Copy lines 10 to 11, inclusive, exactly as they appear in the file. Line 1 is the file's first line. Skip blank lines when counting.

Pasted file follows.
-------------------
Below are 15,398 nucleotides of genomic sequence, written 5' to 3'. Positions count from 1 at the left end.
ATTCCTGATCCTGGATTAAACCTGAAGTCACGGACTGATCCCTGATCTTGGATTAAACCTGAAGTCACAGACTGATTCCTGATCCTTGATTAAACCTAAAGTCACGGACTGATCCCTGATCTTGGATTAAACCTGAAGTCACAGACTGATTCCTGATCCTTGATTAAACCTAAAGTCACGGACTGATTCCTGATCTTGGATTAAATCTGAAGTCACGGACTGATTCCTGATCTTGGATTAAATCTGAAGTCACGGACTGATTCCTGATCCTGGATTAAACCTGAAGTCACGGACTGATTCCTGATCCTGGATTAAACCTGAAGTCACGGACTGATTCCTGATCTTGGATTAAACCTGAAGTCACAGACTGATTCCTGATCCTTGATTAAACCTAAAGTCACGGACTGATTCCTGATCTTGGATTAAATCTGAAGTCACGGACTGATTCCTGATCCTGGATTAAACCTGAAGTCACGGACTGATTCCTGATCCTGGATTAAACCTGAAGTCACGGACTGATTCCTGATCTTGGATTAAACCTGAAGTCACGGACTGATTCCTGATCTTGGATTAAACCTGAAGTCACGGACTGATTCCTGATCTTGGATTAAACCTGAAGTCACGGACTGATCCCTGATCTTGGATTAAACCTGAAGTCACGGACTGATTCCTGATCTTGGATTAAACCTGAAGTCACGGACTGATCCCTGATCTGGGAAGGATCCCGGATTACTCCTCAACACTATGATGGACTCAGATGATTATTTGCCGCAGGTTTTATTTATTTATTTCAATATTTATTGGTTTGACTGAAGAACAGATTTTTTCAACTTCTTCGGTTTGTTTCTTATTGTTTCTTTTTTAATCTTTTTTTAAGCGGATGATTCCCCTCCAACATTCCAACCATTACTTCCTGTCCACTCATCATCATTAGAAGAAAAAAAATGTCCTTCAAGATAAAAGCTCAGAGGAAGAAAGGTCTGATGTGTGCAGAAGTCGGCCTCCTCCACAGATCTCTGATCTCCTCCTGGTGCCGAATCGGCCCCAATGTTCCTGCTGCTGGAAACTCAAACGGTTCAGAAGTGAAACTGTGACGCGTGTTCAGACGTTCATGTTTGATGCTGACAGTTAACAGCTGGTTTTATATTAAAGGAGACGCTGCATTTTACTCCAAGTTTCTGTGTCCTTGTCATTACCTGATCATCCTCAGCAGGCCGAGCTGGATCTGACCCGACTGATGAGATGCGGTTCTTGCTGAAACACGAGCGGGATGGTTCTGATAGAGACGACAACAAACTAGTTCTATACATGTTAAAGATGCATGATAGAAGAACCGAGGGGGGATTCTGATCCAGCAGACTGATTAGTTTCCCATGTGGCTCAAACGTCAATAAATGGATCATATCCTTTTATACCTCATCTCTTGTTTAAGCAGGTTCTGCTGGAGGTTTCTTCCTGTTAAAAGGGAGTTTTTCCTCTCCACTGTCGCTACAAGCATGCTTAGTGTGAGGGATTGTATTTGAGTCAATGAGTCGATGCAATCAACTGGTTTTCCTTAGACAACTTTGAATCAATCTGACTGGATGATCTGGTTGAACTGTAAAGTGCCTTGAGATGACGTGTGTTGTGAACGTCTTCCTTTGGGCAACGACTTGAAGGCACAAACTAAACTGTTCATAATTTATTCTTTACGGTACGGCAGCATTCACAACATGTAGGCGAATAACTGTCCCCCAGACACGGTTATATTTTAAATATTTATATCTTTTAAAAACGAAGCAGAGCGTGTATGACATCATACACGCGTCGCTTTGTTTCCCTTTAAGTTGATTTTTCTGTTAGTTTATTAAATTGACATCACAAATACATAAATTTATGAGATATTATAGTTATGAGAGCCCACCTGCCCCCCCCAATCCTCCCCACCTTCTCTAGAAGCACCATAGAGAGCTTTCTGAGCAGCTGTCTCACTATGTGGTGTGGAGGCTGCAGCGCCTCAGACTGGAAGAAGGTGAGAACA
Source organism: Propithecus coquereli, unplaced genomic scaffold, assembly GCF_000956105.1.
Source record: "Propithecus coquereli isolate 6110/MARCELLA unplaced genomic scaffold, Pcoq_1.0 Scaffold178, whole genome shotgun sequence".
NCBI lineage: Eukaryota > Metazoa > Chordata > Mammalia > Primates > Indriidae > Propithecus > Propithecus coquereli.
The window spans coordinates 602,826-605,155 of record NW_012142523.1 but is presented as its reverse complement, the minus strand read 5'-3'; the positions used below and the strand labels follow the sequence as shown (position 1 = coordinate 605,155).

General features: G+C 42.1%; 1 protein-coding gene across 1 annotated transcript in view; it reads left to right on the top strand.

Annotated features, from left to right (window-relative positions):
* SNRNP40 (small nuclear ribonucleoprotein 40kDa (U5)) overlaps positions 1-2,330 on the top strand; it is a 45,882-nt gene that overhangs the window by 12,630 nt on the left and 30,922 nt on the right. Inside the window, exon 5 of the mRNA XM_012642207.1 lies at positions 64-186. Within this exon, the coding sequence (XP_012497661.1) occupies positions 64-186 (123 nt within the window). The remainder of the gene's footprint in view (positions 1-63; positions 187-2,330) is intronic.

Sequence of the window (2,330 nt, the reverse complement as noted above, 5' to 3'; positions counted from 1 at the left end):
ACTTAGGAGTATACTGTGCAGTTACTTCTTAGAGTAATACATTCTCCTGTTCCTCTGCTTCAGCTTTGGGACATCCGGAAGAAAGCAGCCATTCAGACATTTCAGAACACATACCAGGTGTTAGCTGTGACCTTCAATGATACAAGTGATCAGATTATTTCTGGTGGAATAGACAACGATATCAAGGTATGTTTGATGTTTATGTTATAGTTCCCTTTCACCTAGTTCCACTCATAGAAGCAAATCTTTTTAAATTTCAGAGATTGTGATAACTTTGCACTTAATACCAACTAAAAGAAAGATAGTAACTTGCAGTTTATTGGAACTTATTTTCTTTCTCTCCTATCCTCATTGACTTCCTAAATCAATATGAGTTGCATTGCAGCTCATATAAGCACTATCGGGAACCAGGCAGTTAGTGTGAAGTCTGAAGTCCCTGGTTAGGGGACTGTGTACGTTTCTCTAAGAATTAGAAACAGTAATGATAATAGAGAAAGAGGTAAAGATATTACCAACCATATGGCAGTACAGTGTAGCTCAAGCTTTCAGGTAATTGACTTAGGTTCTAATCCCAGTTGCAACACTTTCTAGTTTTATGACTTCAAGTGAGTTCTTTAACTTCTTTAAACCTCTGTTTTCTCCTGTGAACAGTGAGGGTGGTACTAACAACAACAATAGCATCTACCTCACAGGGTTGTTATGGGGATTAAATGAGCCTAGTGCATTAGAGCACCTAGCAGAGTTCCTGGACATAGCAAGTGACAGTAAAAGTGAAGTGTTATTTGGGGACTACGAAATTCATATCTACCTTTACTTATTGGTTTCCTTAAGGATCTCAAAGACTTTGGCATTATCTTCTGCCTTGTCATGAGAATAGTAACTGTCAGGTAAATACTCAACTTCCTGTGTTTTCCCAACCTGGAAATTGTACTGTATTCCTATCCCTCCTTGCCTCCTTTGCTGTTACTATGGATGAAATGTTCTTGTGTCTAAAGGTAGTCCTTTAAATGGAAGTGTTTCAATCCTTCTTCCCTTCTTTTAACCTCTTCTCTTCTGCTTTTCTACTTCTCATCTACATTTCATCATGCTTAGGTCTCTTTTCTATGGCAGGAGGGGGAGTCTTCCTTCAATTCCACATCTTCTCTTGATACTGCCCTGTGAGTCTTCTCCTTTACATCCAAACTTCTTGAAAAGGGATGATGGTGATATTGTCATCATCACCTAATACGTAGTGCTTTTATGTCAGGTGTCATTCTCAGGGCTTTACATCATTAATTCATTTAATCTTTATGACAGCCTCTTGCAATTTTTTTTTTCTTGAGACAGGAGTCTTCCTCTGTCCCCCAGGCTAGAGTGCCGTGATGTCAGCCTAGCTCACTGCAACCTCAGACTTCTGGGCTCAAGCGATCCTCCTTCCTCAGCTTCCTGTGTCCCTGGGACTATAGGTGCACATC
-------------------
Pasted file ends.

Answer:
Sequence of the window (2,330 nt, the reverse complement as noted above, 5' to 3'; positions counted from 1 at the left end):
ACTTAGGAGTATACTGTGCAGTTACTTCTTAGAGTAATACATTCTCCTGTTCCTCTGCTTCAGCTTTGGGACATCCGGAAGAAAGCAGCCATTCAGACATTTCAGAACACATACCAGGTGTTAGCTGTGACCTTCAATGATACAAGTGATCAGATTATTTCTGGTGGAATAGACAACGATATCAAGGTATGTTTGATGTTTATGTTATAGTTCCCTTTCACCTAGTTCCACTCATAGAAGCAAATCTTTTTAAATTTCAGAGATTGTGATAACTTTGCACTTAATACCAACTAAAAGAAAGATAGTAACTTGCAGTTTATTGGAACTTATTTTCTTTCTCTCCTATCCTCATTGACTTCCTAAATCAATATGAGTTGCATTGCAGCTCATATAAGCACTATCGGGAACCAGGCAGTTAGTGTGAAGTCTGAAGTCCCTGGTTAGGGGACTGTGTACGTTTCTCTAAGAATTAGAAACAGTAATGATAATAGAGAAAGAGGTAAAGATATTACCAACCATATGGCAGTACAGTGTAGCTCAAGCTTTCAGGTAATTGACTTAGGTTCTAATCCCAGTTGCAACACTTTCTAGTTTTATGACTTCAAGTGAGTTCTTTAACTTCTTTAAACCTCTGTTTTCTCCTGTGAACAGTGAGGGTGGTACTAACAACAACAATAGCATCTACCTCACAGGGTTGTTATGGGGATTAAATGAGCCTAGTGCATTAGAGCACCTAGCAGAGTTCCTGGACATAGCAAGTGACAGTAAAAGTGAAGTGTTATTTGGGGACTACGAAATTCATATCTACCTTTACTTATTGGTTTCCTTAAGGATCTCAAAGACTTTGGCATTATCTTCTGCCTTGTCATGAGAATAGTAACTGTCAGGTAAATACTCAACTTCCTGTGTTTTCCCAACCTGGAAATTGTACTGTATTCCTATCCCTCCTTGCCTCCTTTGCTGTTACTATGGATGAAATGTTCTTGTGTCTAAAGGTAGTCCTTTAAATGGAAGTGTTTCAATCCTTCTTCCCTTCTTTTAACCTCTTCTCTTCTGCTTTTCTACTTCTCATCTACATTTCATCATGCTTAGGTCTCTTTTCTATGGCAGGAGGGGGAGTCTTCCTTCAATTCCACATCTTCTCTTGATACTGCCCTGTGAGTCTTCTCCTTTACATCCAAACTTCTTGAAAAGGGATGATGGTGATATTGTCATCATCACCTAATACGTAGTGCTTTTATGTCAGGTGTCATTCTCAGGGCTTTACATCATTAATTCATTTAATCTTTATGACAGCCTCTTGCAATTTTTTTTTTCTTGAGACAGGAGTCTTCCTCTGTCCCCCAGGCTAGAGTGCCGTGATGTCAGCCTAGCTCACTGCAACCTCAGACTTCTGGGCTCAAGCGATCCTCCTTCCTCAGCTTCCTGTGTCCCTGGGACTATAGGTGCACATC